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IMF, S&P raise growth forecasts for Philippines
Publication Date : 27-03-2014
The International Monetary Fund (IMF) has raised its growth forecast for the Philippines for this year, supported by higher demand due to reconstruction-related efforts in Visayas.
IMF representatives also put forward a set of reforms, which range from the rationalisation of tax perks to a more open policy for the entry of foreign investors, that would allow the Philippine economy to perform at its “full potential.”
“While the envisaged growth path is faster than what was achieved during the previous decades, realising the Philippines’ full potential for rapid, sustained and inclusive growth calls for further reducing bottlenecks to investment and formal sector employment,” the IMF said.
The Philippines is seen growing by 6.5 per cent this year, better than the IMF's January projection of 6.3 per cent.
Last year, the Philippine economy grew by 7.2 per cent—the fastest for any major Southeast Asian economy.
In a separate report on Wednesday, Standard & Poor’s also raised its growth projection for the Philippines to 6.6 per cent for 2014.
“Growth in the Tiger economies will likely pick up this year, in step with global trade improvements driven by the United States and Europe,” S&P said.
IMF officials concluded their annual Article IV consultation review mission to the Philippines this week. At a press conference on Wednesday, IMF Philippines mission chief Rachel Van Elkan said the effects of the US Federal Reserve’s tighter policy settings, which are expected to lead to higher interest rates globally, were already incorporated in the forecast for the country.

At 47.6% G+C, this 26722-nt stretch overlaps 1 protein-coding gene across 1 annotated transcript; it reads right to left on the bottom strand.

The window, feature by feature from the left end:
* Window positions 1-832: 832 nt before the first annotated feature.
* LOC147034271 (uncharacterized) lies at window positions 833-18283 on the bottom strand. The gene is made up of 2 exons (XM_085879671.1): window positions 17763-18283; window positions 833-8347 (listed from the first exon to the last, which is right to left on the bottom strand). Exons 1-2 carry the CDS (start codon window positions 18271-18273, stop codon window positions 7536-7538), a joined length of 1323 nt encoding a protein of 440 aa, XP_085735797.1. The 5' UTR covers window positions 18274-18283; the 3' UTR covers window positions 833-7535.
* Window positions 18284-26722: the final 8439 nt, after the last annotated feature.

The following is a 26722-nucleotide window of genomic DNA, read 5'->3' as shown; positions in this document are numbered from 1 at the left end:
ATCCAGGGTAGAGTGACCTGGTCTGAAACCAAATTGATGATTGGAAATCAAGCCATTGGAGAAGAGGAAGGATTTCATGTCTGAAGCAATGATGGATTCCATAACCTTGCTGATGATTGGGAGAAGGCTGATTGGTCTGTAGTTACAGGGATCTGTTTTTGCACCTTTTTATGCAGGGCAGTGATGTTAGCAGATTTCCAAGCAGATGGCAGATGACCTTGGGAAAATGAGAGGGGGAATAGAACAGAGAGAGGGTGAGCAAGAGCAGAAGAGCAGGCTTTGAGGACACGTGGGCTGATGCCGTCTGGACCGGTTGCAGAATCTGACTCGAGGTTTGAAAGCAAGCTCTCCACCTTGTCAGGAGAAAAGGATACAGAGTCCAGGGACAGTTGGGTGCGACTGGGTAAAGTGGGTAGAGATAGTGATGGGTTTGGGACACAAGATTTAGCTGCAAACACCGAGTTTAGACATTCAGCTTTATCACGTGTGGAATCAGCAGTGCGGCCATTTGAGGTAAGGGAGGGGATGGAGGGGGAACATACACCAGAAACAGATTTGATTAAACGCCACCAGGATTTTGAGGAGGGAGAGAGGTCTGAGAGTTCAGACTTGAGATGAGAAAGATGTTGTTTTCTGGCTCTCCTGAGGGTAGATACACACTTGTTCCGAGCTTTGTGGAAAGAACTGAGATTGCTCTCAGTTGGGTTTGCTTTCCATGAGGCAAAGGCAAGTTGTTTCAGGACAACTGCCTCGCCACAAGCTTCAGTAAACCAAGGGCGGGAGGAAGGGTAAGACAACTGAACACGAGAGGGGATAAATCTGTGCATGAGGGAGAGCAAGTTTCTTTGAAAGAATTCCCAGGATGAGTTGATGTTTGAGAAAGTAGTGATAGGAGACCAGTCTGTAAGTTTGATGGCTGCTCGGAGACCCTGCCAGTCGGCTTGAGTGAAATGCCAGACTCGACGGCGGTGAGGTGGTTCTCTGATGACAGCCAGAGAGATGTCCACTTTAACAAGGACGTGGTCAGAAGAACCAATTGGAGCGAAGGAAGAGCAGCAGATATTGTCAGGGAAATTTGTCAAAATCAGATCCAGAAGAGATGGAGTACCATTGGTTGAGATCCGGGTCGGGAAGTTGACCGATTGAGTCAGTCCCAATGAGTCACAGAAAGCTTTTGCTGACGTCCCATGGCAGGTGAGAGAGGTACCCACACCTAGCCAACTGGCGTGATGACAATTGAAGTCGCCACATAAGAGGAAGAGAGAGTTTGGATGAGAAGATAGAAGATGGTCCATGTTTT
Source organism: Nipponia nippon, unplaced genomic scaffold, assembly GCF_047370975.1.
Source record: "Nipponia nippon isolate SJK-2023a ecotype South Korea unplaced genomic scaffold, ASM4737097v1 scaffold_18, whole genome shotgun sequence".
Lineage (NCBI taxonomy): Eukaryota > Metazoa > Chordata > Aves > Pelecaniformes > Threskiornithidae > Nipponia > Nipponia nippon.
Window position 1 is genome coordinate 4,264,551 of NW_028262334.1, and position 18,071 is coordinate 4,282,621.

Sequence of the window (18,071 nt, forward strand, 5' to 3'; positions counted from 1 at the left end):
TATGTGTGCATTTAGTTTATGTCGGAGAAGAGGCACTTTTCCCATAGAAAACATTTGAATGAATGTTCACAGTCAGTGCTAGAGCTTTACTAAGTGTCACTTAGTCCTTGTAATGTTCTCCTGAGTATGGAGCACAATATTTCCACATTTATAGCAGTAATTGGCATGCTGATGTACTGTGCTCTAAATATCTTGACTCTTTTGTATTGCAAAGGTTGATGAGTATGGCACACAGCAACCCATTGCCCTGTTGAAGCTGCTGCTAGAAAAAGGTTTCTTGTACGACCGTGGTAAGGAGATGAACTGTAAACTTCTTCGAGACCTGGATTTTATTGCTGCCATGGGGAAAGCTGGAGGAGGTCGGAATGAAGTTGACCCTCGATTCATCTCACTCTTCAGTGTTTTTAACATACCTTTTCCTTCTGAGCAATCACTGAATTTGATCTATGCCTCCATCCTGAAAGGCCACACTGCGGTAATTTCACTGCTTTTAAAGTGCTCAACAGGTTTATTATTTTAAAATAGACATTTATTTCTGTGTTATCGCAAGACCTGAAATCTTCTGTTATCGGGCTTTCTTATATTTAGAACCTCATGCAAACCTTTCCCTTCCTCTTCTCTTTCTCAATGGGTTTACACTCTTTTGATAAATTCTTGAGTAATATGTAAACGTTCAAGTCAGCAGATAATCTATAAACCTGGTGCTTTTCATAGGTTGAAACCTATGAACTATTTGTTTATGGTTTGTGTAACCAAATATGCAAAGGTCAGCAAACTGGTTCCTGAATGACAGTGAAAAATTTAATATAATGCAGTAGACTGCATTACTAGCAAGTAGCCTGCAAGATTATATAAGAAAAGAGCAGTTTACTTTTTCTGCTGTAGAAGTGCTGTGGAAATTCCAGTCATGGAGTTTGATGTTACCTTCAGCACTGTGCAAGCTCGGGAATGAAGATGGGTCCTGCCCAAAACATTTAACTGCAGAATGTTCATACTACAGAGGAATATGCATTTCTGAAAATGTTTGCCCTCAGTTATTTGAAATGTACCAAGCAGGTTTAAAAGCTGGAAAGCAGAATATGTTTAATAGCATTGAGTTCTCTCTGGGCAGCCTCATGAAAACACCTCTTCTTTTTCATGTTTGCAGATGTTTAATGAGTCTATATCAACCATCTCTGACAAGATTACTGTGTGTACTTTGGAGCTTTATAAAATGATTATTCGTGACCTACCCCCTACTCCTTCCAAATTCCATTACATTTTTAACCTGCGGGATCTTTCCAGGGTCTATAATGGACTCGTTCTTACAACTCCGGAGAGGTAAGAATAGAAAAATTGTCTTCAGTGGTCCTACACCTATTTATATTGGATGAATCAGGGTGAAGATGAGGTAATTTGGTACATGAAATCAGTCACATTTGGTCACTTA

“The (Philippines) is well-positioned to absorb a gradual tightening of US financial conditions to implement timely, measured action on the domestic policy front,” Van Elkan said.
“With potential growth estimated at 6.25 per cent, the positive output gap is expected to widen slightly in 2014 as the fiscal stimulus from reconstruction activities related to Yolanda further supports growth,” she added.
Van Elkan said the IMF would support further reforms that would bolster the strength of the Philippine economy. Among these were the rationalisation of fiscal incentives, which would help the government expand its tax base.
“Mobilizing the additional revenue needed to meet the authorities’ goal of achieving 5 per cent of GDP infrastructure spending by 2016, while remaining within the 2 per cent of GDP ceiling, should rely primarily on tax base broadening,” Van Elkan said.
Amendments to laws that restrict the entry of foreign investors in the country, such as the Cabotage law and the negative list for foreign investments, would also support job generation in line with the government’s goal of inclusive growth.